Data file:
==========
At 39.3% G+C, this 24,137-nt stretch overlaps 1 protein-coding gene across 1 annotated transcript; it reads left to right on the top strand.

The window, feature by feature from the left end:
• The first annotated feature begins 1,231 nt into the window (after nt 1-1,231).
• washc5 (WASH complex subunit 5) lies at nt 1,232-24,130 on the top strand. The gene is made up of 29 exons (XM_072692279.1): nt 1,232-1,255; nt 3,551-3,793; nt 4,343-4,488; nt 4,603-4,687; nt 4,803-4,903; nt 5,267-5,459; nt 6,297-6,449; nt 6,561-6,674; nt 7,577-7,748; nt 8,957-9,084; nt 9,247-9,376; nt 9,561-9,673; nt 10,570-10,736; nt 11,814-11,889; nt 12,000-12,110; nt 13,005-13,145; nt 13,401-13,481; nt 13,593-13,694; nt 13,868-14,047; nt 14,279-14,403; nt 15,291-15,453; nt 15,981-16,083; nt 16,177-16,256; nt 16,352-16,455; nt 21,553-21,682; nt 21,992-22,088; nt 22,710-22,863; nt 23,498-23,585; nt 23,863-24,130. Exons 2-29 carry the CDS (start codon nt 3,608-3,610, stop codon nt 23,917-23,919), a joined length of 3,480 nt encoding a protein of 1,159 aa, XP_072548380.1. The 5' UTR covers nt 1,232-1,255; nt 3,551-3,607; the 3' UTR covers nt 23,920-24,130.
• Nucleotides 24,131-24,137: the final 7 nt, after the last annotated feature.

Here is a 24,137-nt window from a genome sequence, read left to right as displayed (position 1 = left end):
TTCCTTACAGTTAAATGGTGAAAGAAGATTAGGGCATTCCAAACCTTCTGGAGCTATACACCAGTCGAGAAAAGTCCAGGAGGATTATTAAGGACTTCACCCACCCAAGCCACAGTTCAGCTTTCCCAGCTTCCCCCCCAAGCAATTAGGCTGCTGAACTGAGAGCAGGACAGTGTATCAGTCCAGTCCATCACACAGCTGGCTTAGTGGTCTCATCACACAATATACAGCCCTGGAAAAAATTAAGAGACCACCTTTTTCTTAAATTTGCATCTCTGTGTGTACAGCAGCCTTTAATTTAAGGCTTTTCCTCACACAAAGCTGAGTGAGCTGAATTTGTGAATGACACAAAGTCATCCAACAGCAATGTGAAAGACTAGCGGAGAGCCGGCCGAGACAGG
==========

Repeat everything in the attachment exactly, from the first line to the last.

At 39.3% G+C, this 24,137-nt stretch overlaps 1 protein-coding gene across 1 annotated transcript; it reads left to right on the top strand.

The window, feature by feature from the left end:
• The first annotated feature begins 1,231 nt into the window (after nt 1-1,231).
• washc5 (WASH complex subunit 5) lies at nt 1,232-24,130 on the top strand. The gene is made up of 29 exons (XM_072692279.1): nt 1,232-1,255; nt 3,551-3,793; nt 4,343-4,488; nt 4,603-4,687; nt 4,803-4,903; nt 5,267-5,459; nt 6,297-6,449; nt 6,561-6,674; nt 7,577-7,748; nt 8,957-9,084; nt 9,247-9,376; nt 9,561-9,673; nt 10,570-10,736; nt 11,814-11,889; nt 12,000-12,110; nt 13,005-13,145; nt 13,401-13,481; nt 13,593-13,694; nt 13,868-14,047; nt 14,279-14,403; nt 15,291-15,453; nt 15,981-16,083; nt 16,177-16,256; nt 16,352-16,455; nt 21,553-21,682; nt 21,992-22,088; nt 22,710-22,863; nt 23,498-23,585; nt 23,863-24,130. Exons 2-29 carry the CDS (start codon nt 3,608-3,610, stop codon nt 23,917-23,919), a joined length of 3,480 nt encoding a protein of 1,159 aa, XP_072548380.1. The 5' UTR covers nt 1,232-1,255; nt 3,551-3,607; the 3' UTR covers nt 23,920-24,130.
• Nucleotides 24,131-24,137: the final 7 nt, after the last annotated feature.

Here is a 24,137-nt window from a genome sequence, read left to right as displayed (position 1 = left end):
TTCCTTACAGTTAAATGGTGAAAGAAGATTAGGGCATTCCAAACCTTCTGGAGCTATACACCAGTCGAGAAAAGTCCAGGAGGATTATTAAGGACTTCACCCACCCAAGCCACAGTTCAGCTTTCCCAGCTTCCCCCCCAAGCAATTAGGCTGCTGAACTGAGAGCAGGACAGTGTATCAGTCCAGTCCATCACACAGCTGGCTTAGTGGTCTCATCACACAATATACAGCCCTGGAAAAAATTAAGAGACCACCTTTTTCTTAAATTTGCATCTCTGTGTGTACAGCAGCCTTTAATTTAAGGCTTTTCCTCACACAAAGCTGAGTGAGCTGAATTTGTGAATGACACAAAGTCATCCAACAGCAATGTGAAAGACTAGCGGAGAGCCGGCCGAGACAGG